The folks who did the blower testing isolated the large part of the leaks to electrical boxes in inset and augment openings in the shell exterior, which where closed in with conventional framing or Tri-D type panels.  The rest was due to leaks around door weather stripping.   I am currently working on sealing the leaks around the exterior electrical boxes with spray can polyurethane foam.  This should reduce the 30 square inches to something smaller.  The positive pressure resulting from the ERV with HEPA filtration will keep most nasties from sneaking in.  The ERV intake and outlet ducts have electrically controlled dampers which totally close off when the ERV is off, and can thus button the house up when needed.  The blower test folks calculated the natural air changes per hour of the house at 0.03.  For more perspective on the leak, the 30 square inches is the net leak over a 8000 square foot shell plus a 5000 square foot floor.  That leak works out to be about 16 parts per million relative to the total house surface area.
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Rarick

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Re: Construction types/techniques
« Reply #40 on: August 11, 2007, 03:40:44 pm »

definitely need to have venting for the kitchen and baths then. I guess the ability to intake to just those spaces for fresh air?
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........Duct tape is like the force, it has a light side, a darkside and holds the universe together.  It is theoretically reinforced with strings too.  (The dome has a darkside, lightside and strings of rebar for reinforcement too!)
-------------------------------------------
Most of the time news is about the same old violations of the first principles of consent and golden rule with a dash of force thrown in........ with just enough duct tape to be believable.

JOROWA

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Re: Construction types/techniques
« Reply #41 on: August 13, 2007, 08:23:51 am »

We have exhaust vents for all of the bathrooms, the kitchen, and the clothes dryer.  The ERV has a differential pressure sensor that measures the pressure difference between inside and outside.  When an exhaust fan turns on, the inside pressure goes negative, which increases the intake fan speed and decreases the exhaust fan speed on the ERV to make up the lost air and maintain the desired pressure difference.  If all of the exhaust fans are on at once, that would be more than the ERV can correct for, and the pressure difference will turn negative.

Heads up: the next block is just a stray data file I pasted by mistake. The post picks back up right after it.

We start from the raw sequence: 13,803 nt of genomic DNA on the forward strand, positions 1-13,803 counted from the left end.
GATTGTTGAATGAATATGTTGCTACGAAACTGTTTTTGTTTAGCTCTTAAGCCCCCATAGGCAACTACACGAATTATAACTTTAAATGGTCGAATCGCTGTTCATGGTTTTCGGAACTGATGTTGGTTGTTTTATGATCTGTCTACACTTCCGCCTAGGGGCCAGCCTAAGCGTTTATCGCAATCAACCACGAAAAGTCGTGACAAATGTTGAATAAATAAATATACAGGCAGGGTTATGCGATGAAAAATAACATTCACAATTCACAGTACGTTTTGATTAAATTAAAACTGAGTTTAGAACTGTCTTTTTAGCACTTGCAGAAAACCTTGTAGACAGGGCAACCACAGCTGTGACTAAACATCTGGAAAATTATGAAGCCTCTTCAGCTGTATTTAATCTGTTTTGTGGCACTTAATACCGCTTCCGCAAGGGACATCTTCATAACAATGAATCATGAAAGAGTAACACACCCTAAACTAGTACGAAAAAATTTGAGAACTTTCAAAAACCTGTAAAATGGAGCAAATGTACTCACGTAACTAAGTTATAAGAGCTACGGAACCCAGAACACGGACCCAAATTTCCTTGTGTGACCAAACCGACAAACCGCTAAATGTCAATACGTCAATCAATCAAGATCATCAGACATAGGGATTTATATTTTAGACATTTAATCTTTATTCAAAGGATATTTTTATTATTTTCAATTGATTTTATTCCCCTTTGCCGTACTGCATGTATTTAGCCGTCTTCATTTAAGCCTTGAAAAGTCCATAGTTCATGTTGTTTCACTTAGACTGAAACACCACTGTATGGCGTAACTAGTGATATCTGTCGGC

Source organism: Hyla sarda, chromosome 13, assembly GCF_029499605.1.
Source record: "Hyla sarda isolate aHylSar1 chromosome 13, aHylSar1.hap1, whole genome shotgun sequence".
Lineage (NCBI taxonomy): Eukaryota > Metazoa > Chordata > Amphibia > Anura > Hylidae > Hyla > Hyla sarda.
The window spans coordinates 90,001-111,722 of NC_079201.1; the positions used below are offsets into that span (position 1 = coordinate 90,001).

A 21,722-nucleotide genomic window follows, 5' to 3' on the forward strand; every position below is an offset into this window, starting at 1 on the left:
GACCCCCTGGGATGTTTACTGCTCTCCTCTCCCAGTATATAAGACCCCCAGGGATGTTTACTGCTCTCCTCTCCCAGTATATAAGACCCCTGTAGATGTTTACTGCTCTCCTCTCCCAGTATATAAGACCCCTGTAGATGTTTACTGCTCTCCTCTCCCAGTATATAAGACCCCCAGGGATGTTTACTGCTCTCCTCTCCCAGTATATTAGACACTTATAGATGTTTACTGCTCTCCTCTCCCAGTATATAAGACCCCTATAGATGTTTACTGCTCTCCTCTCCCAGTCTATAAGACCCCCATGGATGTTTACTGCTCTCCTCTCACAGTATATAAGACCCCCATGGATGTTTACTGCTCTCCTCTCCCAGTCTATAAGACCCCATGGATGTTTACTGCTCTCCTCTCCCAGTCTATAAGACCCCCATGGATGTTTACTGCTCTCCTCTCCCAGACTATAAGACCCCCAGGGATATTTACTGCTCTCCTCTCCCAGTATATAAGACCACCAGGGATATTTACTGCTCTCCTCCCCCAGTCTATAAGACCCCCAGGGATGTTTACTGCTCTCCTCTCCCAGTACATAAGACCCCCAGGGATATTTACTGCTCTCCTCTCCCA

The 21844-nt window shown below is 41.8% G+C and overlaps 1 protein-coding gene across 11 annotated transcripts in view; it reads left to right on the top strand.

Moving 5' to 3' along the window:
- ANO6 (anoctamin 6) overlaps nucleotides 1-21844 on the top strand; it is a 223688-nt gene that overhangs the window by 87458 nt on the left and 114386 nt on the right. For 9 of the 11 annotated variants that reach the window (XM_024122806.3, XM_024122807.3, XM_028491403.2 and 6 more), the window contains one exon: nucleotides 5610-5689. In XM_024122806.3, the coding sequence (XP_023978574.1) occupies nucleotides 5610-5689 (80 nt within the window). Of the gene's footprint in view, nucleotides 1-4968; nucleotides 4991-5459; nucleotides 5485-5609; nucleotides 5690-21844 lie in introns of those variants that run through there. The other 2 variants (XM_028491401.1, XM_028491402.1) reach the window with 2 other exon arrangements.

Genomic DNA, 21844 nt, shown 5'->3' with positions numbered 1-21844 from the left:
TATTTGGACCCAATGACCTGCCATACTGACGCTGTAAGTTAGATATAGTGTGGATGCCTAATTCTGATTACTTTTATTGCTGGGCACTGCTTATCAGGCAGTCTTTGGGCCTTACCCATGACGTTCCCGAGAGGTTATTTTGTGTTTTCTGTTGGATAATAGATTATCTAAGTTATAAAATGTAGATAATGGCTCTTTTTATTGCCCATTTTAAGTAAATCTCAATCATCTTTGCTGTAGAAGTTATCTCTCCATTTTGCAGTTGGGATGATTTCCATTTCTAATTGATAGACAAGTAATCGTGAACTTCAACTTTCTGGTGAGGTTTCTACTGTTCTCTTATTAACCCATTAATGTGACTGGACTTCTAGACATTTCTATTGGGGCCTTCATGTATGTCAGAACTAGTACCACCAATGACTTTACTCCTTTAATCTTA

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RagnarDanneskjold

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Re: Construction types/techniques
« Reply #42 on: September 17, 2007, 03:43:11 am »

Haven't read this entire thread yet. The initial post isn't quite in line with the subject title, but I figured this would be a good place to drop this post. A coworker and I were talking a few minutes ago about straw bale and earth bermed housing. I asked if he had heard of earthships. He had not, so I googled a link to send him and the first hit I got was this.

Now off to read the thread. Then I've got to finish updating my resume and find some places to post it. And I am at work, so I guess I should accomplish something.
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FDD

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Re: Construction types/techniques
« Reply #43 on: April 01, 2016, 08:29:47 am »

hmm Something more to think about.
but a lot of good info here.

anything more to add to this?

What has work with you?
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da gooch

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Re: Construction types/techniques
« Reply #44 on: April 05, 2016, 08:36:58 pm »

sources to consider when evaluating balistics for the walls:

clairewolfe.com/wolfesblog/00001296.html   (Error 404 - Not Found)
globalsecurity.org/military/library/policy/army/fm/3-06-11/ch7.htm  (works fine)

Also check out SurvivalBlog for other tricks and tips.

It has been 9 and a half years so I guess an update may be required ....
perhaps the wayback machine has a copy?